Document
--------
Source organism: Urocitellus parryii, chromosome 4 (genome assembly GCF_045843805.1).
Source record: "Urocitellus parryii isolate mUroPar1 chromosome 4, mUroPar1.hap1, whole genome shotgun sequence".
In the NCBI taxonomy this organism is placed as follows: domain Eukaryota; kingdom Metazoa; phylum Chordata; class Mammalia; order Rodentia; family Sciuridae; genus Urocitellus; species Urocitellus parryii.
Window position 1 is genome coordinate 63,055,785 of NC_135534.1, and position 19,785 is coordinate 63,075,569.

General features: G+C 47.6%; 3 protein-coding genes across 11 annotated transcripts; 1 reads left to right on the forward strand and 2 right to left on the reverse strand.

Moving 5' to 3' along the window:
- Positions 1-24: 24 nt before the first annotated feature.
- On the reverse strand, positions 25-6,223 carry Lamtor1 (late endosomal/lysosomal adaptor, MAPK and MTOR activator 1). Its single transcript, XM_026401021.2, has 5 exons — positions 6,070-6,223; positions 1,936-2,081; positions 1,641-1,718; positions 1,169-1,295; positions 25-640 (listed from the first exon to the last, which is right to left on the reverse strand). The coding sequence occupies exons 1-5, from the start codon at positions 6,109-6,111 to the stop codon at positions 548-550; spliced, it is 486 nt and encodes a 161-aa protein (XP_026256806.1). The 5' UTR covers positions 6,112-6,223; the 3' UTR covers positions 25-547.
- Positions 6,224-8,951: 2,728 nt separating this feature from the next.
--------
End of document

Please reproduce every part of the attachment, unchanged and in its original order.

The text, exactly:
Source organism: Urocitellus parryii, chromosome 4 (genome assembly GCF_045843805.1).
Source record: "Urocitellus parryii isolate mUroPar1 chromosome 4, mUroPar1.hap1, whole genome shotgun sequence".
In the NCBI taxonomy this organism is placed as follows: domain Eukaryota; kingdom Metazoa; phylum Chordata; class Mammalia; order Rodentia; family Sciuridae; genus Urocitellus; species Urocitellus parryii.
Window position 1 is genome coordinate 63,055,785 of NC_135534.1, and position 19,785 is coordinate 63,075,569.

General features: G+C 47.6%; 3 protein-coding genes across 11 annotated transcripts; 1 reads left to right on the forward strand and 2 right to left on the reverse strand.

Moving 5' to 3' along the window:
- Positions 1-24: 24 nt before the first annotated feature.
- On the reverse strand, positions 25-6,223 carry Lamtor1 (late endosomal/lysosomal adaptor, MAPK and MTOR activator 1). Its single transcript, XM_026401021.2, has 5 exons — positions 6,070-6,223; positions 1,936-2,081; positions 1,641-1,718; positions 1,169-1,295; positions 25-640 (listed from the first exon to the last, which is right to left on the reverse strand). The coding sequence occupies exons 1-5, from the start codon at positions 6,109-6,111 to the stop codon at positions 548-550; spliced, it is 486 nt and encodes a 161-aa protein (XP_026256806.1). The 5' UTR covers positions 6,112-6,223; the 3' UTR covers positions 25-547.
- Positions 6,224-8,951: 2,728 nt separating this feature from the next.